David Hume

David Hume (hyōōm), 1711–76, Scottish philosopher and historian. Educated at Edinburgh, he lived (1734–37) in France, where he finished his first philosophical work, A Treatise of Human Nature (1739–40). His other philosophical works include An Enquiry Concerning Human Understanding (1748; a simplified version of the first book of the Treatise), An Enquiry Concerning the Principles of Morals (1751), Political Discourses (1752), The Natural History of Religion (1755), and Dialogues Concerning Natural Religion (1779). Hume also wrote an exhaustive History of England (1754–62), whose purity of style overcame the frequent faultiness of fact and made the work the standard history of England for many years. In 1763, Hume returned to Paris as secretary to the British embassy. It was at that time that he became a friend of Jean Jacques Rousseau, to whom he later gave refuge in England. In philosophy Hume pressed the analysis of John Locke and George Berkeley to the logical extreme of skepticism for which he is famous. He could see no more reason for hypothesizing a substantial soul or mind than for accepting a substantial material world. A complete nominalist in his handling of ideas of material objects, he carried the method into the discussion of mind and found nothing there but a bundle of perceptions. Causal relation derives solely from the customary conjunction of two impressions; the apparent sequence of events in the external world is in fact the sequence of perceptions in the mind. From this statement Hume argued that our expectation that the future will be like the past (e.g., that the sun will rise tomorrow morning) has no basis in reason; it is purely a matter of belief. However, he also asserted that such theoretical skepticism is irrelevant to the practical concerns of daily life. Hume's attack on rationalism is also evident in his two works on religion; in these he rejects any rational or natural theology.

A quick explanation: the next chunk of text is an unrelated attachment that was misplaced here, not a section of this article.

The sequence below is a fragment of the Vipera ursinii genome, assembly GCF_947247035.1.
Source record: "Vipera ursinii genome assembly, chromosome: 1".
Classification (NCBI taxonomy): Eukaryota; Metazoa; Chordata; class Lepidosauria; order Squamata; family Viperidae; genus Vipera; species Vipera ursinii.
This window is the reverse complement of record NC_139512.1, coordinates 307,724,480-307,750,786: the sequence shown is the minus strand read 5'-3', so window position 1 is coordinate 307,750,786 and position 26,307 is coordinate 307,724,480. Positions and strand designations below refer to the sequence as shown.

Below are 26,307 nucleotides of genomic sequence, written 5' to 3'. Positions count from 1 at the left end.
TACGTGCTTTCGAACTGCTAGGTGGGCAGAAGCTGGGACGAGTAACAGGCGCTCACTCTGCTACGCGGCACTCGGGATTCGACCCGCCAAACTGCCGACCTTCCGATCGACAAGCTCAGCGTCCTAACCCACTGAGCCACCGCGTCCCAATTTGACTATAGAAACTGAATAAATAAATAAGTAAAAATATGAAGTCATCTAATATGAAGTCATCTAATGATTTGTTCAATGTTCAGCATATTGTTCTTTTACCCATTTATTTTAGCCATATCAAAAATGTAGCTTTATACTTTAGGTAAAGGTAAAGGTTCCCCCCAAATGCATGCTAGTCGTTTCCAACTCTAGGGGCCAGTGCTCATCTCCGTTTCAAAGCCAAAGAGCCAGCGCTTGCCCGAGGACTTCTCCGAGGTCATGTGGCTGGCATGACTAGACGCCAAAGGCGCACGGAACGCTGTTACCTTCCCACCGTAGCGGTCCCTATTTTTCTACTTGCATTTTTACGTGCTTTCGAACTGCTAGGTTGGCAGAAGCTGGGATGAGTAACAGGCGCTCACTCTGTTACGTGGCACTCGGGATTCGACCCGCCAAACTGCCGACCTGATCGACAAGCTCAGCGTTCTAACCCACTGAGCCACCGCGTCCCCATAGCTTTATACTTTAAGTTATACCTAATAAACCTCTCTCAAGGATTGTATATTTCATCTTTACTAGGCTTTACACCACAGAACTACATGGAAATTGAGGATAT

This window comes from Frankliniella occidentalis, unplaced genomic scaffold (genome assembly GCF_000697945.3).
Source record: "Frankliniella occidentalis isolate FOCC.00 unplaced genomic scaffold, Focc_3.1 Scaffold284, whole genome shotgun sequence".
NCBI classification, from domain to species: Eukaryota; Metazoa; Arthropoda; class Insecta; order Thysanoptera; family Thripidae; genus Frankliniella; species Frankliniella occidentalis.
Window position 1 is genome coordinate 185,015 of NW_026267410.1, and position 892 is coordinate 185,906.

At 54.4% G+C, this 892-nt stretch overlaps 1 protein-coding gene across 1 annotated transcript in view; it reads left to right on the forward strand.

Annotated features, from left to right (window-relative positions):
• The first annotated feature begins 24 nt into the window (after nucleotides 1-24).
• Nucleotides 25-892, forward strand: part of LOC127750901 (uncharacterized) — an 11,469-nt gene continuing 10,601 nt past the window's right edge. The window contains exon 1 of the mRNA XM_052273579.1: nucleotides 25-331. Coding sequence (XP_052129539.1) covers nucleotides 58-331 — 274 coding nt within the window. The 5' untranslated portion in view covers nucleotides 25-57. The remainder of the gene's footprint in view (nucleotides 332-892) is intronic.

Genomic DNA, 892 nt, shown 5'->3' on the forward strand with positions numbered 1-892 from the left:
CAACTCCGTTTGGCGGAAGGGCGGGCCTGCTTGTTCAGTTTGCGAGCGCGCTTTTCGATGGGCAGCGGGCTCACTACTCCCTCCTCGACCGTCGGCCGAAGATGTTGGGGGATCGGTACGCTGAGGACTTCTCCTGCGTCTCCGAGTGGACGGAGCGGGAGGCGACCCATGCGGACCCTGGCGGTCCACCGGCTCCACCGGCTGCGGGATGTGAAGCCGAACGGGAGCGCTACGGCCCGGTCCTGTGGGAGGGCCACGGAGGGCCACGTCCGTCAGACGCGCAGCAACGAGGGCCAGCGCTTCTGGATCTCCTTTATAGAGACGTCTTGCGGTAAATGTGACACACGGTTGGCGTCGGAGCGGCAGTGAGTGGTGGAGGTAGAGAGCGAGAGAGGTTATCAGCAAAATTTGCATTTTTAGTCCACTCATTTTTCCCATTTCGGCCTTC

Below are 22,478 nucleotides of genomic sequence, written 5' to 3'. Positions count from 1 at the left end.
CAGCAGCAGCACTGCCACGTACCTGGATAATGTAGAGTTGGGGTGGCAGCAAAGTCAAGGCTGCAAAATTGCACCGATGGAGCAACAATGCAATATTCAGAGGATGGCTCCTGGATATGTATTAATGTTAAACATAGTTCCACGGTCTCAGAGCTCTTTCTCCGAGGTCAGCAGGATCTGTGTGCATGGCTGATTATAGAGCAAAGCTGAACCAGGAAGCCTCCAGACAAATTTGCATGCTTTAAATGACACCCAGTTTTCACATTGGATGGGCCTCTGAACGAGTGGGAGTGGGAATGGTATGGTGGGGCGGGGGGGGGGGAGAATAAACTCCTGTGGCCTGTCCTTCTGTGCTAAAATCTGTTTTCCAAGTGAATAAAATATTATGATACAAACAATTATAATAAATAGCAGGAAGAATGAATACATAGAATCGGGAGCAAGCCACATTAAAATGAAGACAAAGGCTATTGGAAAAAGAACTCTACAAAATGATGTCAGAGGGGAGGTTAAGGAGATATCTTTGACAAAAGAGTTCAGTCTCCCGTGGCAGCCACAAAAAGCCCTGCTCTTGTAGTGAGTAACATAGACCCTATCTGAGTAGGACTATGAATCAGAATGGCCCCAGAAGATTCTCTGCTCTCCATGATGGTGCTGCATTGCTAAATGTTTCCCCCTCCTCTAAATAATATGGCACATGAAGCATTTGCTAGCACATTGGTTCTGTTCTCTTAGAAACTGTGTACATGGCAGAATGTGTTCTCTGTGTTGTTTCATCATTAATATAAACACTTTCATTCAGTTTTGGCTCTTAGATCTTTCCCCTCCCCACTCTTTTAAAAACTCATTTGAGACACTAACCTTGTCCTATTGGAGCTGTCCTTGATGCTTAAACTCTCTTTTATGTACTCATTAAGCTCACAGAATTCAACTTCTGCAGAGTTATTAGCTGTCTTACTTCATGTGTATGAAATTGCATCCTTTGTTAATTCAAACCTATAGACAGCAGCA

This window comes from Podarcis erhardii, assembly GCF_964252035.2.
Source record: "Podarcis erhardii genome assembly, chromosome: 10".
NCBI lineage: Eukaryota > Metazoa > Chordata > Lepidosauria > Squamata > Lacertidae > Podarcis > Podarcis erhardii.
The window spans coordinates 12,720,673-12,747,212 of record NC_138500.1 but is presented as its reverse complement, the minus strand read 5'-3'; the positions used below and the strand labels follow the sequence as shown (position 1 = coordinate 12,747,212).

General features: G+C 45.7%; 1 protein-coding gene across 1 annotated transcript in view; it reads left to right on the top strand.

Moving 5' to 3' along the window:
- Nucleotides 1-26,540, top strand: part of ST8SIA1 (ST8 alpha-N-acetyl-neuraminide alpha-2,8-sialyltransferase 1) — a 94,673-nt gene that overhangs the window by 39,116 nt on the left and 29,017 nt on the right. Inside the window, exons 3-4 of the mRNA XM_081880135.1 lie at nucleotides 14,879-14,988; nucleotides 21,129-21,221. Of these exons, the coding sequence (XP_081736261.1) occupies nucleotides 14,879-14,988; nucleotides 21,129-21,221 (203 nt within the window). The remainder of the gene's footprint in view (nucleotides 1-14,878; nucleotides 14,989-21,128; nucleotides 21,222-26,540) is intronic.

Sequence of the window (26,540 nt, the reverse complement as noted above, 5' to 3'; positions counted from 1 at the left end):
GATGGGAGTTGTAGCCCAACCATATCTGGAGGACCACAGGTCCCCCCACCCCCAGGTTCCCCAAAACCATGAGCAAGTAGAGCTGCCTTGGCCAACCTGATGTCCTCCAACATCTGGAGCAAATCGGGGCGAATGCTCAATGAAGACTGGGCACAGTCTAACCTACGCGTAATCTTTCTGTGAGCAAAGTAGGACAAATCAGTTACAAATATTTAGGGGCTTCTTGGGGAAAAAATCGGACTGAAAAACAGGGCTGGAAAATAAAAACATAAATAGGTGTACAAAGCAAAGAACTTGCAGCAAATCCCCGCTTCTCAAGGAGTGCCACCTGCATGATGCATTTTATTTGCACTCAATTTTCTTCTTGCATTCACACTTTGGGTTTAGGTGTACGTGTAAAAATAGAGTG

See his autobiography (1777); studies by N. K. Smith (1941), J. B. Stewart (1963, repr. 1973), J. Passmore (1968), and J. Noxon (1973).

The Columbia Encyclopedia, 6th ed. Copyright© 2014, The Columbia University Press.

David Hume: Selected full-text books and articles

The Great Infidel: A Life of David Hume
Roderick Graham.
Tuckwell Press, 2004
Understanding Hume
John J. Jenkins; Peter Lewis; Geoffrey Madell.
Edinburgh University Press, 1992
Selected Essays
David Hume; Stephen Copley; Andrew Edgar.
Oxford University Press, 1996
FREE! A Treatise on Human Nature: Being an Attempt to Introduce the Experimental Method of Reasoning into Moral Subjects; And, Dialogues concerning Natural Religion
David Hume; T. H. Green; T. H. Grose.
Longmans Green, vol.1, 1882
FREE! A Treatise on Human Nature: Being an Attempt to Introduce the Experimental Method of Reasoning into Moral Subjects and, Dialogues concerning Natural Religion
David Hume.
Longmans Green, vol.2, 1882
Stability and Justification in Hume's Treatise
Louis E. Loeb.
Oxford University Press, 2002
Routledge Philosophy Guidebook to Hume on Knowledge
Harold W. Noonan.
Routledge, 1999
Hume's Place in Moral Philosophy
Nicholas Capaldi.
Peter Lang, 1989
David Hume's Critique of Infinity
Dale Jacquette.
Brill, 2001
Hume's Politics: Coordination and Crisis in the History of England
Andrew Sabl.
Princeton University Press, 2012
Cognition and Commitment in Hume's Philosophy
Don Garrett.
Oxford University Press, 1997
Hume's Abject Failure: The Argument against Miracles
John Earman.
Oxford University Press, 2000
The Passion for Happiness: Samuel Johnson and David Hume
Adam Potkay.
Cornell University Press, 2000
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